Agenda item


Khudeja Amer-Sharif, Shama Women’s Centre, to give a presentation on the delivery of mental health Support Services for bereaved Black Minority Ethnic Women and their families in Leicester through the pioneering ‘Bereavement to Achievement programme that overcomes cultural, social and economic barriersthrough early interventions, which has been delivered by Shama Women’s Centre since 2014.


KhudejaAmer-Sharif, Shama Women’s Centre, gave a presentation on the delivery of mental health Support Services for bereaved Black Minority Ethnic Women and their families in Leicester through the pioneering ‘Bereavement to Achievement programme.  This programme overcomes cultural, social and economic barriers through early interventions and had been delivered by the Shama Women’s Centre since 2014.


During the presentation the following comments were noted:-


  • The Centre had been providing services for over 33 years.


  • There was an holistic offer of services including:-


Ø  Overcoming barriers

Ø  English as a second language

Ø  Providing the only textile training for women in Leicester

Ø  Providing creative/Social functions

Ø  Help to Find Work

Ø  Volunteering

Ø  Counselling

Ø  Bereavement

Ø  Domestic Abuse

Ø  Holistic Therapies

Ø  Health Awareness

Ø  Gym/Sauna and Nursery facilities


  • Through its holistic approach the mental health support programme had supported 1,225 women and their families; with 98% showing involved emotional and physical wellbeing.  73% had seen a reduction in the need to utilise statutory mental health services, with an estimated cost saving of £2.1m to the local Health and Social Care budget in the first 4 years of the programme.


  • The programme was funded until March 2019 by the BIG Lottery and the Centre were awaiting the outcomes of extended funding for an additional 3 years.


  • Over 15,000 women had entered work through the programme and 30,000 women had achieved qualifications particularly in IT and health and social care.  2,000 women had entered volunteering services.


  • 87% of service users had increased their health and wellbeing.


  • The majority of service users were BME women in Leicester and increasing numbers of refugee and asylum seekers were accessing services.


  • The Centre encouraged and empowered women to achieve by helping them overcoming barriers such as unemployment, educational attainment and skills, cultural, domestic abuse and FGM and health inequalities.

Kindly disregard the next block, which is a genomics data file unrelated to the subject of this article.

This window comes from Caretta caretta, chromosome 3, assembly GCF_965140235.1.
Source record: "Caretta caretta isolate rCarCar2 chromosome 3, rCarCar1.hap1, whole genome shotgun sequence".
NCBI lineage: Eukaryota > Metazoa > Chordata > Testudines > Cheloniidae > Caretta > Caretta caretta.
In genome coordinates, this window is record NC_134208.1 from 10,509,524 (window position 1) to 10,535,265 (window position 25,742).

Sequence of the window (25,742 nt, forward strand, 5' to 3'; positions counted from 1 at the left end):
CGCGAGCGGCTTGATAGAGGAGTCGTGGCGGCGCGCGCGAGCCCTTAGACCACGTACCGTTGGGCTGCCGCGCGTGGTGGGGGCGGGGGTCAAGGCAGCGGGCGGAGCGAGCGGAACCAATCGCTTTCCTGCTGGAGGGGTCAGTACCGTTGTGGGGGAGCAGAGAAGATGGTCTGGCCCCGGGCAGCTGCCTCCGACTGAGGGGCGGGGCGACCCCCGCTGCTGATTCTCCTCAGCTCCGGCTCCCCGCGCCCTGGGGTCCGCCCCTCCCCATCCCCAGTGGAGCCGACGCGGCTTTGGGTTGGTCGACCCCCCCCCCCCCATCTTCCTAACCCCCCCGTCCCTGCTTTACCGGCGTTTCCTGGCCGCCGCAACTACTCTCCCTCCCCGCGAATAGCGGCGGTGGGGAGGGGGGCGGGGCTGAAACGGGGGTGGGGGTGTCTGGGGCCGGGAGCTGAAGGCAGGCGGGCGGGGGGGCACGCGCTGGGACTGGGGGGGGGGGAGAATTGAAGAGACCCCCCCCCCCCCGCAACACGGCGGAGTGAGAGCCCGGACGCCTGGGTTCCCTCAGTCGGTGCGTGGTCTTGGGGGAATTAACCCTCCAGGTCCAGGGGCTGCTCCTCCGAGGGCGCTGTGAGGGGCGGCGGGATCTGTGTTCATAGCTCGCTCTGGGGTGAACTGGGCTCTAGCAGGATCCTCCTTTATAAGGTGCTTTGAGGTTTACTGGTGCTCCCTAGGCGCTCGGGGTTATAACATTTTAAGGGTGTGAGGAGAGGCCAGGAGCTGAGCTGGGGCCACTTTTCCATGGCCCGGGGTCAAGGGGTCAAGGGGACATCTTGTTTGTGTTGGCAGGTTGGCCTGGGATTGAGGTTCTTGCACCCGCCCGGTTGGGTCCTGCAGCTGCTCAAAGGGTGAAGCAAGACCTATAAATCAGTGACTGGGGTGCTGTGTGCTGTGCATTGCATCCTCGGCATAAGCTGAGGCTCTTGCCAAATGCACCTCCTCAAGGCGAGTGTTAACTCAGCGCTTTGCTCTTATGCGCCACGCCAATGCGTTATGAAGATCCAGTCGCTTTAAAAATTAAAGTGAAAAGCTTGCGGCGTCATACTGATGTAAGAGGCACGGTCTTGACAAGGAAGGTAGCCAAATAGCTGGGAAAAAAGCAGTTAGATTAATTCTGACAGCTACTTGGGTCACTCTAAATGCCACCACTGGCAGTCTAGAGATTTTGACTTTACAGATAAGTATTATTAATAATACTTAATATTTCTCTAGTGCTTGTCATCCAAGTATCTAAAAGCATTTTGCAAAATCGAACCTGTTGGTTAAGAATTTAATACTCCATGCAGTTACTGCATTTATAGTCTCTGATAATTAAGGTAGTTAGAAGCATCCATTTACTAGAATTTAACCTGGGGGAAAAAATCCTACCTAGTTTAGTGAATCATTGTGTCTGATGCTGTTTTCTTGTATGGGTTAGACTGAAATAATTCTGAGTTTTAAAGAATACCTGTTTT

• BME communities experience inequalities in accessing mental health services.  Mental health in SE Asian women often went ‘unrecognised’ and there were higher suicide rates for Asian women and they were dissatisfied with the mental health services they received and they were over represented in compulsory detention.



  • Often bereaved BME women suffered in silence through cultural norms or stigma.


  • Mapping of local services in 2014 highlighted that only 11% of BME women had taken up local bereavement counselling services by BME women.  89% of bereaved client had accessed IAPT services and found that it did not meet cultural expectations and only 7% had indicated they would use it again.


  • The Centre’s Bereavement to Achievement programme, funded by lottery funds, had started in 2014 and integrated with primary and secondary services, NHS bereavement services, IAPT and hospices and community and faith groups.  The service had subsequently been described as ‘Inspirational’ by NHS England.


  • The Centre had been successful in educating women, in partnership with the police, to challenge accepted cultural attitudes towards abuse and report crimes of abuse.


Following the presentation, the Board were shown a short video of service users experiences of using the Bereavement to Achievement programme.


Members of the Board commented on their support for the Centre and the services it provided based upon previous personal visits and experiences, especially their aim to eliminate social isolation and build users’ confidence.


Sue Locke indicated she would be interested to receive the absolute numbers in relation to the uplifts in wellbeing etc in preference to the percentages quoted; with a view to see whether the service could be adapted to fit the IAPT model, which CCGs were encouraged to use.


In response, Khudeja Amer- Sharif commented that one of the Centre’s 3 counsellors had gone to IAPT but as the centre used holistic approaches, including physical contact such as hand holding to great success, this did not meet the formal counselling model for IAPT.


The Chair thanked Khudeja Amer- Sharif for her informative presentation and responses to Members questions and echoed other Members comments on the value of the services offered by the centre.

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